The only thing on bottom of the bowl says BAUER with a stamp of an

    arrow or more of an impression.

    Thank you,


  6. Sebastian Kaufmann
    Posted June 23, 2010 at 9:24 AM | Permalink

    James, Nancy,

    It is very hard to tell the dates when your bowls were made. Bauer made bowls in hundreds of different designs and colors over the years.

    The bowls were most likely made in Los Angeles where the Bauer Pottery Company was located.


  7. Connie Tackett
    Posted August 3, 2010 at 1:32 AM | Permalink

    I am trying to find out what a stoneware churn that is brown in color is valued at. It says John Bauer & Bro has 2199 below this and

    Preston St. below this and Louisville, Ky. below this. Please contact me as soon as possible. I did not realize this was a valuable churn and had planned to put it in the 127 yardsale. I looked up a light colored one at an auction and it bought $ 275.00. Please get back with me as soon as possible.Yard sale starts tomorrow .This has the chip in the bottom like the one I looked at on the computer. Thanks for your help.

  8. Sebastian Kaufmann
    Posted August 3, 2010 at 4:49 PM | Permalink

    Hello Connie, Sorry, we don't estimate value on vintage products. But I'd still love to take a look at it. You can send me a picture at sebastian(at)kaufmann-mercantile.com. Good luck at the Yard Sale. Sebastian

  9. Michael
    Posted August 9, 2010 at 5:33 AM | Permalink

    I have a 10.5" X 10.5" straight sided lazed pot marked:

    J A Bauer


    los angeles ca


    on a Blue shield with a large number 3 under the logo the pot is a sandy colored glaze and has no hole in the bottom. It has been in our family for many years. Can you tell me anything about it or suggest a place to look for information? I assume it is a stock catalog garden pot, but from what period?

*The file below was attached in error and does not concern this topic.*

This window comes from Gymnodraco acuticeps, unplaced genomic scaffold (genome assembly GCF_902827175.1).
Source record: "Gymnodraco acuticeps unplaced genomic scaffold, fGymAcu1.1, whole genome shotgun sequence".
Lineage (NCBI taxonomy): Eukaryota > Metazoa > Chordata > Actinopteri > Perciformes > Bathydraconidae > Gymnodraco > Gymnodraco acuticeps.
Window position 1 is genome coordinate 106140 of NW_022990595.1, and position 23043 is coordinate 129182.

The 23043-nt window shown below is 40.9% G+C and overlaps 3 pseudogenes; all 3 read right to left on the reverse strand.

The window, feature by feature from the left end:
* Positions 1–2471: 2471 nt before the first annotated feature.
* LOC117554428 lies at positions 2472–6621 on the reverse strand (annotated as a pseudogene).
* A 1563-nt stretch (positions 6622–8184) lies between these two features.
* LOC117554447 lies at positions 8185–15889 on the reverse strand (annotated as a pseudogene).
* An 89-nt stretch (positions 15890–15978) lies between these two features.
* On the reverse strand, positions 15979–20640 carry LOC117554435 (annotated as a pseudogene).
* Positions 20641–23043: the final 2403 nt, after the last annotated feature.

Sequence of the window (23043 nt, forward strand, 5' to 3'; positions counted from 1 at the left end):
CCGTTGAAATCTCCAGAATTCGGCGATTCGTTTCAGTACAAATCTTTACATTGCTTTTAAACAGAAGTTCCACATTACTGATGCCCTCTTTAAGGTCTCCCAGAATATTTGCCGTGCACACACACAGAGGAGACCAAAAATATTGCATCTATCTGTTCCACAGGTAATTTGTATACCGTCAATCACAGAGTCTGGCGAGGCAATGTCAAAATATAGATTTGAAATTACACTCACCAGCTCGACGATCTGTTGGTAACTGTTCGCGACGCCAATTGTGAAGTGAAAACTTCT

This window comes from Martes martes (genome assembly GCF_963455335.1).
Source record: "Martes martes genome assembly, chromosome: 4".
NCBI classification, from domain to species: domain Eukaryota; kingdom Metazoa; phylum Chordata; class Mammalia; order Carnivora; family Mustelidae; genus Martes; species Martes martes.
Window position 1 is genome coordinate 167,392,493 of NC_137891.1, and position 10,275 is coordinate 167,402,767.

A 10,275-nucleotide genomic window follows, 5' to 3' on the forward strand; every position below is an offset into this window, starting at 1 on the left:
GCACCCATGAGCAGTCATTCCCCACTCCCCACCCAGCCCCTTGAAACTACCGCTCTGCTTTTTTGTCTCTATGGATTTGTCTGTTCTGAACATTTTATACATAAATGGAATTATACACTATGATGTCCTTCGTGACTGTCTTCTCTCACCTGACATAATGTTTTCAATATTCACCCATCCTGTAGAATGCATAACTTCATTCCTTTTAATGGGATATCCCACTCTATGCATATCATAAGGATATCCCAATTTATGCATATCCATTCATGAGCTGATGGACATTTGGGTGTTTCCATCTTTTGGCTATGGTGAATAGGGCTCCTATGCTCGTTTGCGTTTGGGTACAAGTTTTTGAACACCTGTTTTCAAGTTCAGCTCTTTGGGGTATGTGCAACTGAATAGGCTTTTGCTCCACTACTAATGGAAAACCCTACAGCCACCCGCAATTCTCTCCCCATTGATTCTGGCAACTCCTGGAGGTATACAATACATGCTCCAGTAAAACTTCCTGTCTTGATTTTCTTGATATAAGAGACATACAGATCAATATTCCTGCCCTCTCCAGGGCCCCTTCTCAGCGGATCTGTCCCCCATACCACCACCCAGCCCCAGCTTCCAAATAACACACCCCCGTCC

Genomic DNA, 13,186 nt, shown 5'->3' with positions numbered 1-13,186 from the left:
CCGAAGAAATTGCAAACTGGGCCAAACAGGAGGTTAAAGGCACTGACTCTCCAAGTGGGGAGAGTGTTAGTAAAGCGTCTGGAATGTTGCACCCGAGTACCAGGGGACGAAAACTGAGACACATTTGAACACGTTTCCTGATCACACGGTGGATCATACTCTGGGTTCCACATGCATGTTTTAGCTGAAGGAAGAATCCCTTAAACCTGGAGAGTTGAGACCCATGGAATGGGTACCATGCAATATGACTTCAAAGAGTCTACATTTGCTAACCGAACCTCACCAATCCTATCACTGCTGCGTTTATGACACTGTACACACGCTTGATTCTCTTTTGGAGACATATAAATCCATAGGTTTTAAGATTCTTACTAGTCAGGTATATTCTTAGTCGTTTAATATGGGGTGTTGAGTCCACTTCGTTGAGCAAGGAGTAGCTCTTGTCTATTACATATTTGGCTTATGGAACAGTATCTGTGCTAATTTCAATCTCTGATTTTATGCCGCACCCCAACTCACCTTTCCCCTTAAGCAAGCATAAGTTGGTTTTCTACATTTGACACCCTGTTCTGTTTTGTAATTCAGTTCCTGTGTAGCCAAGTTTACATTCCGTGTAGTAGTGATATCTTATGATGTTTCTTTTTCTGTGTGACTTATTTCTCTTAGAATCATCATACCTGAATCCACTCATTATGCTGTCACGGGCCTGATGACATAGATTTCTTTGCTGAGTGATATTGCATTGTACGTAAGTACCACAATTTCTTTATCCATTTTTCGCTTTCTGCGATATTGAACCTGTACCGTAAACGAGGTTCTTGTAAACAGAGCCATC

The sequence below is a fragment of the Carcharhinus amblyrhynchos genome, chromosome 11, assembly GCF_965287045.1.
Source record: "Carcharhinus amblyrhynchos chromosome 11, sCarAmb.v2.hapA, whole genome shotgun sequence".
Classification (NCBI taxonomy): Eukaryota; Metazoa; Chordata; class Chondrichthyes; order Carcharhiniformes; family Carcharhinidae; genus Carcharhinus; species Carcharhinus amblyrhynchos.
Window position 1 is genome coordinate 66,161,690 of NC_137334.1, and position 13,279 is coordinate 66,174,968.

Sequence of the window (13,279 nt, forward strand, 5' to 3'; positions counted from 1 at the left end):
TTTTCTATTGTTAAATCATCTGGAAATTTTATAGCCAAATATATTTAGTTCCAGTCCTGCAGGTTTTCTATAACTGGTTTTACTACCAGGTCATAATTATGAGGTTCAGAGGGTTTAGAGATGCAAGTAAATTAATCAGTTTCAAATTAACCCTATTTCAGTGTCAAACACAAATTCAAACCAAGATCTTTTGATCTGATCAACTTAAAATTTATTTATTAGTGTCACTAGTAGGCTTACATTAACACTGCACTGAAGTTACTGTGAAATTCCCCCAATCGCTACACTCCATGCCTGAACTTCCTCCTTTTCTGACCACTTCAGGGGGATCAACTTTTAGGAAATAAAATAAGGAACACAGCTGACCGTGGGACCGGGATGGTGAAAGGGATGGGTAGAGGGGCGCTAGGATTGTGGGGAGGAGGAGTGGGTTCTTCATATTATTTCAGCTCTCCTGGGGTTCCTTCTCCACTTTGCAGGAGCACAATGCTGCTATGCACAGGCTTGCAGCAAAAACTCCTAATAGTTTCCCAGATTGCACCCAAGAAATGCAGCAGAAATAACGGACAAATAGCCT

10. Sonny Hill
    Posted February 21, 2011 at 3:07 AM | Permalink

    I have a brown 2 gal. jug with 'From/Mansfield/Drug Co" scratched on it. Also incised at the top is: J A Bauer/Maker/ Paducah, Ky/ and a 2 below that.

  11. shawn
    Posted February 24, 2011 at 7:49 AM | Permalink

    I recently got a ja bauer #3 crock but the top half of the crock is black glaze…I have never seen one like this. likely a fake? or were these produced?

  12. Posted February 25, 2011 at 7:36 AM | Permalink

    I have a # 5 Bauer crock from the 1930's or possilbe 1920's how can I find out how much it worth and it has the company logo on it. I got it free and if I could sell it to someone that can appriate it more than I can, drop me a line Michael B. El Monte, Ca.

  13. J0 RAMEY
    Posted July 4, 2011 at 3:52 AM | Permalink

    i have a pitcher, tourquoise, marked on bottom J A BAUER POTTERY LOS ANGELES, no numbers 04 other identifying marks. can you tell me if it is real and if so how old?

  14. J0 RAMEY
    Posted July 4, 2011 at 3:56 AM | Permalink

    i have a pitcher, tourquoise, marked on bottom J A BAUER POTTERY LOS ANGELES, no numbers or other identifying marks. can you tell me if it is real and if so how old?

  15. starr long
    Posted September 1, 2011 at 1:43 PM | Permalink